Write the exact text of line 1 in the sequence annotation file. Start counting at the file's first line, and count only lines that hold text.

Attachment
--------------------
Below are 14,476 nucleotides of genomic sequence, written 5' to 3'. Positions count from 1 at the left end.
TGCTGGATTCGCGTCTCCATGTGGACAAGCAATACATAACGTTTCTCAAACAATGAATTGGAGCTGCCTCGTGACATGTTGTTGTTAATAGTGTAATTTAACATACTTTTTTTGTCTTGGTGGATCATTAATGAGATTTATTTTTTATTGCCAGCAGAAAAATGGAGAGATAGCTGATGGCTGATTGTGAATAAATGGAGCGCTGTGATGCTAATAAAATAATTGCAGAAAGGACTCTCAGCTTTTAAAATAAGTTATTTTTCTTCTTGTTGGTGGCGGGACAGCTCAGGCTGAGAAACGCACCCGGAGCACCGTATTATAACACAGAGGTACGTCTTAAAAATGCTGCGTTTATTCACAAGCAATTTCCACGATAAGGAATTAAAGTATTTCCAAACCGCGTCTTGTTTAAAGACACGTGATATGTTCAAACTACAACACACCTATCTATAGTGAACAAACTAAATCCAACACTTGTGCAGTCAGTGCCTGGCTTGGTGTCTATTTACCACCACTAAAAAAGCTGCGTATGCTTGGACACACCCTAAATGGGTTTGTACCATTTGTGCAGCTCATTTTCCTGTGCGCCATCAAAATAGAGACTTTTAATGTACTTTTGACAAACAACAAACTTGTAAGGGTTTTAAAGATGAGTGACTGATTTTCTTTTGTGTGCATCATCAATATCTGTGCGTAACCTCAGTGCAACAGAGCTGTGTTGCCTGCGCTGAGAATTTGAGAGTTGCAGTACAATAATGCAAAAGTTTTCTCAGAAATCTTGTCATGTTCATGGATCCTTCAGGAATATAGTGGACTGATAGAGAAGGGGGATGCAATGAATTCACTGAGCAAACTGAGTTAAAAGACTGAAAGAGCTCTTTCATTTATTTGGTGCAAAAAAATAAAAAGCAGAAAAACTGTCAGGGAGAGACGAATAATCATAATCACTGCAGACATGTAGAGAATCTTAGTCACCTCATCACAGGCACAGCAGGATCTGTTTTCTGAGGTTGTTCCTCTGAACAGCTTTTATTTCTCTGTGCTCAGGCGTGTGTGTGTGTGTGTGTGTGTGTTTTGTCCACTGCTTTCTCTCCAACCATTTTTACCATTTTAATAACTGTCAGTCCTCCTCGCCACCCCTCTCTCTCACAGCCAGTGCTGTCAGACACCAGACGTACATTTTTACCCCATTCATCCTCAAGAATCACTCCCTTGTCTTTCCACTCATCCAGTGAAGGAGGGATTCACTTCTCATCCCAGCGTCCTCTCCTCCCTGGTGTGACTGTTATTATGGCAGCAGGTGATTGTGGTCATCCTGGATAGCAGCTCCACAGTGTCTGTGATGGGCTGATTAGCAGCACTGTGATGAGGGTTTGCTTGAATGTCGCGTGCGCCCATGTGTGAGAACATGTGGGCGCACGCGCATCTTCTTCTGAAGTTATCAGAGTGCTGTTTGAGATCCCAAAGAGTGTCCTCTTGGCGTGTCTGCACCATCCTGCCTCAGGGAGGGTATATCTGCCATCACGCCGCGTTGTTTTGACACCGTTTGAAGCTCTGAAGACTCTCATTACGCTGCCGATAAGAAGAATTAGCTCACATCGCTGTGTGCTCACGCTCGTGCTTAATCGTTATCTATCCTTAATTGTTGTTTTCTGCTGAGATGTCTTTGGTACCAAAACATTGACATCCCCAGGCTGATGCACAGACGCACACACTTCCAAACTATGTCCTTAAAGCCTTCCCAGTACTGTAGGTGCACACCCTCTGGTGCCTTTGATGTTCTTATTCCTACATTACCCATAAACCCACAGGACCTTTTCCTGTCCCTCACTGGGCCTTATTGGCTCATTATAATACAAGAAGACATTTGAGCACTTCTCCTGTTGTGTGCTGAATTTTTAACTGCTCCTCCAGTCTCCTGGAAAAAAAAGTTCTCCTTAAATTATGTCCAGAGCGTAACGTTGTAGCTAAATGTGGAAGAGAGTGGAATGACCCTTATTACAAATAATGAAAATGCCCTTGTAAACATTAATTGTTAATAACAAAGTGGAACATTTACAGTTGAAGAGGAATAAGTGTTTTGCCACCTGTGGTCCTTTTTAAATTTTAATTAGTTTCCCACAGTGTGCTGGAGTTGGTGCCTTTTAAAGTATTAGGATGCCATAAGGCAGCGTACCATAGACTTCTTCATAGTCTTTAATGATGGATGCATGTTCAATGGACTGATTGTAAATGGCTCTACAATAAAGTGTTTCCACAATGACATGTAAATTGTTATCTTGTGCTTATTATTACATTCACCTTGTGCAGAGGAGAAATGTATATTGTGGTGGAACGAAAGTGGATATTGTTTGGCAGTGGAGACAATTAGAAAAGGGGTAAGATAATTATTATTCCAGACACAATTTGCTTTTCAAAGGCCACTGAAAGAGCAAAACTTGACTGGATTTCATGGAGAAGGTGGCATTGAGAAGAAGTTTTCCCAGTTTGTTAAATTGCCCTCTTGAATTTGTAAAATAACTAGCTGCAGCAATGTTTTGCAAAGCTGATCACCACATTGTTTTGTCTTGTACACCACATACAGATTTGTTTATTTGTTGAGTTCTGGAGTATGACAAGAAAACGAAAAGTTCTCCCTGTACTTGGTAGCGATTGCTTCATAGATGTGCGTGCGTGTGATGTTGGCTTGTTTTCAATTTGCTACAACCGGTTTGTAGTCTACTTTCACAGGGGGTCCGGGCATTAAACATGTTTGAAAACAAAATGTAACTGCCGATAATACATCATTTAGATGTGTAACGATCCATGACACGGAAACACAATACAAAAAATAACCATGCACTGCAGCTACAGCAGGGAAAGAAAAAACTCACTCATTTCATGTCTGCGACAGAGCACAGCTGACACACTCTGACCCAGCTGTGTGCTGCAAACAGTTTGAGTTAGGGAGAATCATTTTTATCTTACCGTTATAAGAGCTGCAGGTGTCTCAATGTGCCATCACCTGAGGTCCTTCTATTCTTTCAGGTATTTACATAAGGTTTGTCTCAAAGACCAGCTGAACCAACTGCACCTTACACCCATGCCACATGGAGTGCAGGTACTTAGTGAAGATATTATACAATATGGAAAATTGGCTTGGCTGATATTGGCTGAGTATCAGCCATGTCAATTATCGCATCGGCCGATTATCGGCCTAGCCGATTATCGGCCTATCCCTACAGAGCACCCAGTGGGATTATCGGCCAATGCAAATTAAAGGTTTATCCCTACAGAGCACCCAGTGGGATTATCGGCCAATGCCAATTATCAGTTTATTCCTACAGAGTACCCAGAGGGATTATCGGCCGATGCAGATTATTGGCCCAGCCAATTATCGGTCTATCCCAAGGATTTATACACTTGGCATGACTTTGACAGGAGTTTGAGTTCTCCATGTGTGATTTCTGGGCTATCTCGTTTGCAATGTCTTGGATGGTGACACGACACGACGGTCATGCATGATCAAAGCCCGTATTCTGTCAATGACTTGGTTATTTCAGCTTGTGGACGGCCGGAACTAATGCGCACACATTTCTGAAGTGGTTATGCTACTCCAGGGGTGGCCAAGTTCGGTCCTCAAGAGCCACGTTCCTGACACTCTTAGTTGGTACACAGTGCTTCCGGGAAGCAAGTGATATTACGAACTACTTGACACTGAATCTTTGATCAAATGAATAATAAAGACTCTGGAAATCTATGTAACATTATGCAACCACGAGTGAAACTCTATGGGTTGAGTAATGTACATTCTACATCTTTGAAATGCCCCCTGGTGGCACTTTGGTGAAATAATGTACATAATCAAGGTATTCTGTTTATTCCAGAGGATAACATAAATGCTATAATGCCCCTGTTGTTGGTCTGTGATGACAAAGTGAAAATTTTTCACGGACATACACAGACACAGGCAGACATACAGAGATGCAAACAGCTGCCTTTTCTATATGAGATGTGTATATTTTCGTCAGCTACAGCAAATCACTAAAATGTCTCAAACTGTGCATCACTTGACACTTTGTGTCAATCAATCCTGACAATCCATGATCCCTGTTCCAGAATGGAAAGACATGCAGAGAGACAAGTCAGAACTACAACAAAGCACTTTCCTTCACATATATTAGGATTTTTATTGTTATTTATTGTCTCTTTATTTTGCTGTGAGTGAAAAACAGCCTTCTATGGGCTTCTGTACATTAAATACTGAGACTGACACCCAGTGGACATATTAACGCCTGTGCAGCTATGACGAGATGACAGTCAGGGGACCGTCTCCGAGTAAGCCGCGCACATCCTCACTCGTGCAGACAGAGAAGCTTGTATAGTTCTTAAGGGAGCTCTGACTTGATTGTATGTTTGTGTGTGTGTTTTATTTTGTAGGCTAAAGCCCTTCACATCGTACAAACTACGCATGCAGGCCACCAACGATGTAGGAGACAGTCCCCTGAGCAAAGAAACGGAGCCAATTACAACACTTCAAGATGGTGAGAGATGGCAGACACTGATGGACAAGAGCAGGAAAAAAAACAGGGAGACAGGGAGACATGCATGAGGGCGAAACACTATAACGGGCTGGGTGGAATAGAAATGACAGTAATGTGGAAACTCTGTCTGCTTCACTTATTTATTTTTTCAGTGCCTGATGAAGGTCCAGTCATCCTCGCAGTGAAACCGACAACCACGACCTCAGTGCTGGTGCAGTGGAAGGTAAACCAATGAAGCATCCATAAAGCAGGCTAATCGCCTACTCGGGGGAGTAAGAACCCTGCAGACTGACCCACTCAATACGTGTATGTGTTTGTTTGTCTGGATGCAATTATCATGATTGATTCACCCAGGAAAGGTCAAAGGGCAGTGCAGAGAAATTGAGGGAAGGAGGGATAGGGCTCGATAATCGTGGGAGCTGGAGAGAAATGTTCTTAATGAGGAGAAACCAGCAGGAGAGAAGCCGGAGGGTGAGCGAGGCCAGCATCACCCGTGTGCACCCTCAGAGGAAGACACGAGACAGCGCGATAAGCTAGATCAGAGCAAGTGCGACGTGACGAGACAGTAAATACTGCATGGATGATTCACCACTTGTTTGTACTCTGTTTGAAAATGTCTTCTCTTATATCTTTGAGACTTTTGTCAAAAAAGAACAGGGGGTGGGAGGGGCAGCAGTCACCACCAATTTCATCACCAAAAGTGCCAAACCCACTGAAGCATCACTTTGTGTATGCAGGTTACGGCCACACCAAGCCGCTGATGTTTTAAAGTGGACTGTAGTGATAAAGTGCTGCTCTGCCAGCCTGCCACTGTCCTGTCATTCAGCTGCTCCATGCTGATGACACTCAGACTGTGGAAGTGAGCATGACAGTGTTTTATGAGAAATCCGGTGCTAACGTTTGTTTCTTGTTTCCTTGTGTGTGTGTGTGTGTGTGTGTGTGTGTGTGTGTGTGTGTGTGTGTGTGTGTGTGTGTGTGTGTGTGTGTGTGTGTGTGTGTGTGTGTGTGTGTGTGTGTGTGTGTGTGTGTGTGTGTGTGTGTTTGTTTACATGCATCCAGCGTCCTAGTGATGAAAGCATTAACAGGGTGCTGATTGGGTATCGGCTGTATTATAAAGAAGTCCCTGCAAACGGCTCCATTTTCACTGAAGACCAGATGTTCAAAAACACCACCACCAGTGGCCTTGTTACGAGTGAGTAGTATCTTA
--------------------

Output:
Below are 14,476 nucleotides of genomic sequence, written 5' to 3'. Positions count from 1 at the left end.